The first enforcement of tickets that I have seen included northbound at Sugar Creek just as I was exiting last night 2 officers boarded. Then this morning southbound 2 got on at CTC. 

Its a pretty crapty method for a lot of reasons, not the least of which is because it feels like a shake down (because that’s basically what it is) when I am just trying to ride the train and then you have Law Enforcement Officers step on and basically interrogate everyone. It just feels gross. 

Besides the uniform, it's no different than ticket checking on any other train since before your grandma was born. 

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Not too familiar with other cities protocols on this (Gates vs Honor system) but read an article from a few years back talking about LA Country testing out gates as a trial run.  They did a gate-locking test on select gates and saw a 68% increase in ticket sales.  Not saying we should do this, but just curious to see how many cities do have gates vs dont and ticket sales correlation.  I do like the idea of gates but I think the real problem is that people have the perception that the fare inspectors never come, which is basically true.  Change the perception and I think the honor system can work, thus should see an increase in sales.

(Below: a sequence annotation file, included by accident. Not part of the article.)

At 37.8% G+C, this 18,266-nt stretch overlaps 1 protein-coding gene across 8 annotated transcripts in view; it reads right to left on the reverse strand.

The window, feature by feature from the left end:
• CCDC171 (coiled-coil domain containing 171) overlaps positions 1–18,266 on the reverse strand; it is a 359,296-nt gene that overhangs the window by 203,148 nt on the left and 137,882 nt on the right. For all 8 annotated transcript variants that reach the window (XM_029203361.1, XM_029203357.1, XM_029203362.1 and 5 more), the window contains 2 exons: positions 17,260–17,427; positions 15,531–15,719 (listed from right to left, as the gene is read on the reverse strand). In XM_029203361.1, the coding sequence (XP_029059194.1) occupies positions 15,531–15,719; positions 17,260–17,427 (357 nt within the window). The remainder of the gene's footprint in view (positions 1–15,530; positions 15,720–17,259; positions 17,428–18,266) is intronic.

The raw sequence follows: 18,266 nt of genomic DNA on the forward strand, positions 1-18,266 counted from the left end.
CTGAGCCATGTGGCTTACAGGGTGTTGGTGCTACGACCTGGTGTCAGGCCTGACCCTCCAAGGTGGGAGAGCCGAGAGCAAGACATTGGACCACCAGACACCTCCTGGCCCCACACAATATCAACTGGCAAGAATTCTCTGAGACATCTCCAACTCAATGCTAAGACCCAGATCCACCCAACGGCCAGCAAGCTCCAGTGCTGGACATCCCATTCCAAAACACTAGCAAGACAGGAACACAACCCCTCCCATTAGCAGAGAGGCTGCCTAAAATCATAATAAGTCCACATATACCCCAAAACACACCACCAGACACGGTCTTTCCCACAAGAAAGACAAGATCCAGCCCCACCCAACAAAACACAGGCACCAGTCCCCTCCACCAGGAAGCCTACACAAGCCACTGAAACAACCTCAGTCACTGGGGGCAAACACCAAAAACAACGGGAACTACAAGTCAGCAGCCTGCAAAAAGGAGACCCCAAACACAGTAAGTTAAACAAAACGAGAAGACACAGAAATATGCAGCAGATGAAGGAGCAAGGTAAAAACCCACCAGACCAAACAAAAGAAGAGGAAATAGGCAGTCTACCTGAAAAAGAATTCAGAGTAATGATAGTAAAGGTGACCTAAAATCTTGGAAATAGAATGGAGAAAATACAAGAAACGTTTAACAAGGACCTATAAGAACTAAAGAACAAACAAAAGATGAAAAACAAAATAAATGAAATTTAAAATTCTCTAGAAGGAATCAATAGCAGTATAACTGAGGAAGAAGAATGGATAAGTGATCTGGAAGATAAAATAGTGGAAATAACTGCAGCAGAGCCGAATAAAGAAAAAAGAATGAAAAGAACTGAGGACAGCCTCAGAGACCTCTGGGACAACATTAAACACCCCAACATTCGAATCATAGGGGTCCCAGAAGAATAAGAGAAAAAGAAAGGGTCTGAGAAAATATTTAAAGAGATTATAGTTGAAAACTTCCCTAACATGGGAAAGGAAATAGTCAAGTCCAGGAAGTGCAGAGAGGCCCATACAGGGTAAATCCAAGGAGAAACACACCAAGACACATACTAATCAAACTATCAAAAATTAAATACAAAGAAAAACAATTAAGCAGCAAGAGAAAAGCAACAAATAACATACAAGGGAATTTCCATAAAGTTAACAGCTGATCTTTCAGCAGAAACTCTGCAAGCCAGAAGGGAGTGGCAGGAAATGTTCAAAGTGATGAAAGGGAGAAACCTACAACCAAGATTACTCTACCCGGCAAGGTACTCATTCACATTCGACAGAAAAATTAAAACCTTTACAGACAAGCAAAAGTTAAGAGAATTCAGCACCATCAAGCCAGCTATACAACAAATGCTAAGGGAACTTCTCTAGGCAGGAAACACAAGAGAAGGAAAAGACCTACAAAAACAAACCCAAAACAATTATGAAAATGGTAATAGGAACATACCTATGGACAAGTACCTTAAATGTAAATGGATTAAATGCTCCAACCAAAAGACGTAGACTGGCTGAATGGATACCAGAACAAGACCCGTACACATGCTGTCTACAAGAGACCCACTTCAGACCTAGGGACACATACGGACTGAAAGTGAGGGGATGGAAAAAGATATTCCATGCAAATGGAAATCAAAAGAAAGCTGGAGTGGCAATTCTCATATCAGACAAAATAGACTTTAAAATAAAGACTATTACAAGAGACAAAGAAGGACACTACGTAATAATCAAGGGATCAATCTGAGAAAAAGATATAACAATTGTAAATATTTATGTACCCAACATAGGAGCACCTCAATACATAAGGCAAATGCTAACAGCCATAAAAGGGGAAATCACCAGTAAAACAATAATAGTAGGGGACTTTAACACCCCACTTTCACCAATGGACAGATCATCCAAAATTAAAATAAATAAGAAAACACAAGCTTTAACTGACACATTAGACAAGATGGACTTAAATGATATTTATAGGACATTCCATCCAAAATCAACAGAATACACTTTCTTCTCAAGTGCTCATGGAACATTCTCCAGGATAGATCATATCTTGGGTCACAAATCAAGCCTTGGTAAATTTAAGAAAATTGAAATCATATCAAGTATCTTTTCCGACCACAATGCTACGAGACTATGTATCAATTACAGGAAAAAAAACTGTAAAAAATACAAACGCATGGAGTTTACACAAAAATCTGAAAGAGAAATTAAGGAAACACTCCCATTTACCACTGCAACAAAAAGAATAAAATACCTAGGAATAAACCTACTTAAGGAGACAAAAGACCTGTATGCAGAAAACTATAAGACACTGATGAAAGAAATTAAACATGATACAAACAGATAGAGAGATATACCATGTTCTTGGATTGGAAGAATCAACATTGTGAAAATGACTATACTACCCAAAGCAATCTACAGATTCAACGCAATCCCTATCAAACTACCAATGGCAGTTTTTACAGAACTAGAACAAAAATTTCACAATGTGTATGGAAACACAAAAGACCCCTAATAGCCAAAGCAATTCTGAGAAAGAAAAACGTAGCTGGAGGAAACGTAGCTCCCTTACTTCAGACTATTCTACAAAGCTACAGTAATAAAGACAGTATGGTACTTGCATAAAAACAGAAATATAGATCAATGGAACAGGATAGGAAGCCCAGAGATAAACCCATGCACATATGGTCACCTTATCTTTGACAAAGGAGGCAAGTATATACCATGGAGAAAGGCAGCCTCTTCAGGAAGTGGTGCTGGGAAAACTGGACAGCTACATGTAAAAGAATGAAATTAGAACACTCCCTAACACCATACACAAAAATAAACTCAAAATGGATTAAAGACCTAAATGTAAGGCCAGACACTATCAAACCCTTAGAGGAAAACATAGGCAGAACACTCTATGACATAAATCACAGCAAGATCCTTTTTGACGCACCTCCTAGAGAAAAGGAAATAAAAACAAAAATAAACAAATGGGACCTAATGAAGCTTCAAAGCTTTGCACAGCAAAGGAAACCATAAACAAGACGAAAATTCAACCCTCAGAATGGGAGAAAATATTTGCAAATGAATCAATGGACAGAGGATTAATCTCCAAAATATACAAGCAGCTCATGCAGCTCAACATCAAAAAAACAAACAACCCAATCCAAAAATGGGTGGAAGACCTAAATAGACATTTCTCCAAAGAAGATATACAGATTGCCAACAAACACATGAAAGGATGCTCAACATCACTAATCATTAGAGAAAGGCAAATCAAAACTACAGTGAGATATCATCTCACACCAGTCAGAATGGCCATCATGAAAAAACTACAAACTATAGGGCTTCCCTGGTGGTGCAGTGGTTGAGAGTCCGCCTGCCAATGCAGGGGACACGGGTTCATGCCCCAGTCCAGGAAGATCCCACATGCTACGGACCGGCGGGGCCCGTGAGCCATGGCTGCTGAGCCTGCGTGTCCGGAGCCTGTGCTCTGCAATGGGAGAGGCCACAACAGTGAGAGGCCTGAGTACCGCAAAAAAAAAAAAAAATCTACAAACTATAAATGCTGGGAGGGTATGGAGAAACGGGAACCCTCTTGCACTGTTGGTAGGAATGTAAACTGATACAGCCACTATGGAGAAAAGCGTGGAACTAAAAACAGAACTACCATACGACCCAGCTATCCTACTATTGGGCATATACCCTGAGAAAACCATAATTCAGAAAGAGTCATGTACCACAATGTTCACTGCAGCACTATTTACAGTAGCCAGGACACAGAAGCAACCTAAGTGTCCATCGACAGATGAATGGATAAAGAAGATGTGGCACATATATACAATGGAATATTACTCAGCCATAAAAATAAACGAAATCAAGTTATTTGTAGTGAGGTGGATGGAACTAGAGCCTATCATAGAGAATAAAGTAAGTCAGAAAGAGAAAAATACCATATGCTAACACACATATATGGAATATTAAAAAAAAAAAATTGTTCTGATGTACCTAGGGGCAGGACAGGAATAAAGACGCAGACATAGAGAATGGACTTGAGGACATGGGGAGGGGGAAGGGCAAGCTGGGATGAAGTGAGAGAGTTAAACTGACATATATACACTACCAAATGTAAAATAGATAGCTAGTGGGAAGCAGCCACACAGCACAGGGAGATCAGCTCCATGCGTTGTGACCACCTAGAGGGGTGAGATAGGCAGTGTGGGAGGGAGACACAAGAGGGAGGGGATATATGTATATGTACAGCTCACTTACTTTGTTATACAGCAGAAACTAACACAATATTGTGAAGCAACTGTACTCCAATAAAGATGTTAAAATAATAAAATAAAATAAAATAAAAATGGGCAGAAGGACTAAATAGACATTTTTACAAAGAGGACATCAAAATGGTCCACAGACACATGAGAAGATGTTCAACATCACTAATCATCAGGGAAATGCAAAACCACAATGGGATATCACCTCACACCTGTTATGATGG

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6 minutes ago, CharlotteWkndBuzz said:

Not too familiar with other cities protocols on this (Gates vs Honor system) but read an article from a few years back talking about LA Country testing out gates as a trial run.  They did a gate-locking test on select gates and saw a 68% increase in ticket sales.  Not saying we should do this, but just curious to see how many cities do have gates vs dont and ticket sales correlation.  I do like the idea of gates but I think the real problem is that people have the perception that the fare inspectors never come, which is basically true.  Change the perception and I think the honor system can work, thus should see an increase in sales. 

About 10 years ago while I was in college I went to LA and road the train to where I was staying from the nearest station to LAX.  At that time having only been to NYC where there are obvious gates I took my whole trip on multiple lines 45-60 min and didn't realize there was ticketing required because you could just walk right up.  Only until getting out at my stop did I see people buying tickets and realize it.  Whoops! 

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2 minutes ago, KJHburg said:

I have always thought we needed fare gates.  The fare checking is way too rare it seems and you couldn't get on a bus without paying.